We're writing a Future Development Strategy (FDS) that will set out where we can build to allow for housing and business growth in Tairāwhiti.
The FDS is a 30-year plan that builds off the Tairāwhiti 2050 Spatial Plan.
Where will we build?
We drafted the options below for housing growth in Gisborne.
This engagement is now closed but you can always email the team at email@example.com.
Building on our previous engagement, as well as discussions with iwi and other stakeholders, we have identified several areas in Gisborne where new housing development might be accommodated.
That the maps below identify a lot of areas for development. These areas are approximate, and the detail does not include individual properties or specific boundaries. Also, not all these areas may be needed to accommodate growth.
'Greenfield' areas are not on highly productive lands. These areas are already zoned Rural Residential or Rural Lifestyle, so are not defined as highly productive.
- No new building on open fields so current city footprint remains the same.
- Encourages CBD revitalisation with more people living, working and shopping centrally.
- More medium density intensification throughout city centre and higher density in CBD.
- Significant medium density housing suggested in Kaiti.
This is the second most costly option due to infrastructure upgrades.
A little bit of everything.
- CBD focus for higher density housing
- Intensification in existing areas
- Some fields to the east and west of the CBD become available for building.
This is the most expensive option due infrastructure costs across the city.
- Allows for houses to be built in the fields to the east of Kaiti.
- Medium density housing in Wainui
- Higher density housing in and around the CBD.
- Mixed use and higher density development - medium density intensification based on accessibility to the CBD.
This is the third most expensive option.
- New residential area on fields to the west of the City centre.
- Limited amount of intensification in urban area.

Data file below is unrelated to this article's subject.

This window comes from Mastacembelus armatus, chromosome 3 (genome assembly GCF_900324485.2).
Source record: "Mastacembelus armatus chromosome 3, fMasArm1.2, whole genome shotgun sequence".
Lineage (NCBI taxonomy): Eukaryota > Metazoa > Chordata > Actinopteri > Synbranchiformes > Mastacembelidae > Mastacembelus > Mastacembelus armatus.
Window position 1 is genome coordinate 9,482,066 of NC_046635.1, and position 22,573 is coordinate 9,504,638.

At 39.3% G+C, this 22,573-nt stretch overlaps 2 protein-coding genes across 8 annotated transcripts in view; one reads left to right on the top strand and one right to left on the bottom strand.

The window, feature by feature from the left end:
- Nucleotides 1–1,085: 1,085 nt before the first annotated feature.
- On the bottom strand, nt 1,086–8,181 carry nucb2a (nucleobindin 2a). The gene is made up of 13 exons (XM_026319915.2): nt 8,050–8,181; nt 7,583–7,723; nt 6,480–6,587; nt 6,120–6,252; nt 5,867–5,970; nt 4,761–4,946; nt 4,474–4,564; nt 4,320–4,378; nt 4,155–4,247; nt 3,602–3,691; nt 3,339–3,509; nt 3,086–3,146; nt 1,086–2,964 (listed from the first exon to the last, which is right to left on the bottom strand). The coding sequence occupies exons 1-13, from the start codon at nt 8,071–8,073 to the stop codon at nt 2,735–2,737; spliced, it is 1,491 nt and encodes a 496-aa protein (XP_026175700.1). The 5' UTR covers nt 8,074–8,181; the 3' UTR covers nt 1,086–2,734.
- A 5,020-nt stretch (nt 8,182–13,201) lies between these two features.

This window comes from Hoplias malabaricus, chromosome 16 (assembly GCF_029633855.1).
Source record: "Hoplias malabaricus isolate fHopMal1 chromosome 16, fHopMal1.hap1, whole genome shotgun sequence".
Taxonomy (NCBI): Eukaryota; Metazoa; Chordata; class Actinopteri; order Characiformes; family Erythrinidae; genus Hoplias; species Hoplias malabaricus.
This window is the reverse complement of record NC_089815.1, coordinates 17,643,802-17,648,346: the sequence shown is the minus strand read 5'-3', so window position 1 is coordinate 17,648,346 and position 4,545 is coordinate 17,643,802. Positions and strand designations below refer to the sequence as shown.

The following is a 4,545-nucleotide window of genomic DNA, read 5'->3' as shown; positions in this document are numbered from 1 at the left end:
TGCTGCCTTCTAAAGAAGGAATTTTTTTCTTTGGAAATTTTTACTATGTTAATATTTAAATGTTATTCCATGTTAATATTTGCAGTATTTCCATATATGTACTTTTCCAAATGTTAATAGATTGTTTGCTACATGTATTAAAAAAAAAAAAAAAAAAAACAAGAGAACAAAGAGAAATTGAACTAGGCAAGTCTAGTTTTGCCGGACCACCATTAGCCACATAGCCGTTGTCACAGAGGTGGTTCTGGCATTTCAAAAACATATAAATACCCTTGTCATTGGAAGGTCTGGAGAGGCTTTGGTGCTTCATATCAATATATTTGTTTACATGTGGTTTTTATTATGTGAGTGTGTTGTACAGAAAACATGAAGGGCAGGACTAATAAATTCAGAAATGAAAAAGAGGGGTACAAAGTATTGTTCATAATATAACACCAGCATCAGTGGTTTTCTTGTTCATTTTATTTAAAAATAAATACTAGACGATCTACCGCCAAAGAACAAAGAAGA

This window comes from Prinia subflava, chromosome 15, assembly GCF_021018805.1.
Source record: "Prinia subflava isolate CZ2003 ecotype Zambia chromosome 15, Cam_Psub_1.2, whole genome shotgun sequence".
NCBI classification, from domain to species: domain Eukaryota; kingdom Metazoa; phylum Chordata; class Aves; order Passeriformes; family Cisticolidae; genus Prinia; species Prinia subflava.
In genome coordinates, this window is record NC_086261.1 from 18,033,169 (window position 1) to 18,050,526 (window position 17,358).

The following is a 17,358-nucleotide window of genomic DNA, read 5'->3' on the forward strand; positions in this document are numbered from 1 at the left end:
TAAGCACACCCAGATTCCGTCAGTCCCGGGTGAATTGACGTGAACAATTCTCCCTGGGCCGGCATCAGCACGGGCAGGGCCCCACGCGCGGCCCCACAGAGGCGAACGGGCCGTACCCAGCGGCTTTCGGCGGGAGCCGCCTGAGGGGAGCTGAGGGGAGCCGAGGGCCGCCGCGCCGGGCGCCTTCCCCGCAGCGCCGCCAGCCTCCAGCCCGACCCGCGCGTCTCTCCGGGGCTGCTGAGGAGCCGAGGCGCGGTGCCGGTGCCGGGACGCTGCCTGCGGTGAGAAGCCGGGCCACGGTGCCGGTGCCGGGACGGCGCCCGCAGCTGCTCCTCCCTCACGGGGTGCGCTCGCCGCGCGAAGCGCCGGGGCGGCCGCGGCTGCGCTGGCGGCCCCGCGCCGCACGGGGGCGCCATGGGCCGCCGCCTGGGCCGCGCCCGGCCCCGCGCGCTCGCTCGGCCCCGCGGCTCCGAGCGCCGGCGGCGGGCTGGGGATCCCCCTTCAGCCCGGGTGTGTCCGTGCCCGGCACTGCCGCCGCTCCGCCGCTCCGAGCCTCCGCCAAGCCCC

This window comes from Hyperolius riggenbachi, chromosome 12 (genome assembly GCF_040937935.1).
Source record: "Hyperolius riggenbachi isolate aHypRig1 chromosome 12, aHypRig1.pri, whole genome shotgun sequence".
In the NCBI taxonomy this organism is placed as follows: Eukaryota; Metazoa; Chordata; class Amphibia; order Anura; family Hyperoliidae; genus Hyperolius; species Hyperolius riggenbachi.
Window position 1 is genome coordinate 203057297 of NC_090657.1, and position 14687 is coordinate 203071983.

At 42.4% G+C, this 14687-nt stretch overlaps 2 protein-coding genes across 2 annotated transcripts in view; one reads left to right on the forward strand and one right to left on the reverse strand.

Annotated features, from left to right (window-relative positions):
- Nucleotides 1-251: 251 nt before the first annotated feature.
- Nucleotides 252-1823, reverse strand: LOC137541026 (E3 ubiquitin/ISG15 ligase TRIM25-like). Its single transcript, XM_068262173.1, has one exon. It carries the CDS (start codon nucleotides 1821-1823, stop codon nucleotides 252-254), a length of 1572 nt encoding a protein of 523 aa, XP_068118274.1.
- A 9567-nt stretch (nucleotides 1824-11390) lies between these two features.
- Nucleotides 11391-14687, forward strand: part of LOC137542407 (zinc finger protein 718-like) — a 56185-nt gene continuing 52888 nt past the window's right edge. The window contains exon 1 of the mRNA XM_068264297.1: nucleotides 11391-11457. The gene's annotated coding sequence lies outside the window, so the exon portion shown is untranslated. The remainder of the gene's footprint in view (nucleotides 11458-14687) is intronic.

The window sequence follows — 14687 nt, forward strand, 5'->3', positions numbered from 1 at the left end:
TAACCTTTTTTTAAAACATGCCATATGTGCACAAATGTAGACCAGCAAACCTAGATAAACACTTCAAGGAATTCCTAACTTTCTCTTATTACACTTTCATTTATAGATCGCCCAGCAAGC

- No intensification in Kaiti due to infrastructure constraints.
This is the least costly option.
Why the Future Development Strategy is important
Tairāwhiti has a housing crisis and the FDS is one of the tools to solve it.
Working alongside Barker & Associates, who have a proven track record in urban development planning, we plan to have the strategy completed by the end of the year.
The FDS will be informed by the Tairāwhiti Spatial Plan 2050, and a recently completed Housing Business Assessment (HBA) that projects Tairāwhiti will need nearly 30% more houses over the next 30 years – that’s around 5,000 new homes. On the flip side, the assessment indicates there is sufficient business land available.
Our housing crisis
Almost half of Tairāwhiti’s population doesn’t earn enough money to buy or rent a house. This will get worse unless we do something about it. One solution is allowing housing intensification to occur in the right places and in the right way. Redeveloping existing urban areas and building smaller but high-quality dwellings, can bring housing costs down and help create connected communities.
To make up the existing shortfall and provide for the increased demand, we need to identify more land suitable for housing (known as future growth areas) and allow for housing intensification in the city centre and surrounding areas.
There will be pressure for different types of houses, affordability issues to be addressed, adaptation to climate change and for actions to be taken to reduce impacts on the natural environment. While the strategy covers all building, there is particular focus on helping communities affected by the housing shortage.
The FDS will consider what opportunities and constraints will impact where we build.
- March 2022 – Growth site nominations open to the public
- March to July 2022 - Workshops with iwi, our community and Councillors
- June to August 2022 – Workshop with Councillors on spatial scenarios and potential growth sites
- November 2022 – Housing options engagement (now closed)
- March 2023 - Draft is notified by Councillors
- April and May 2023 – Public consultation on draft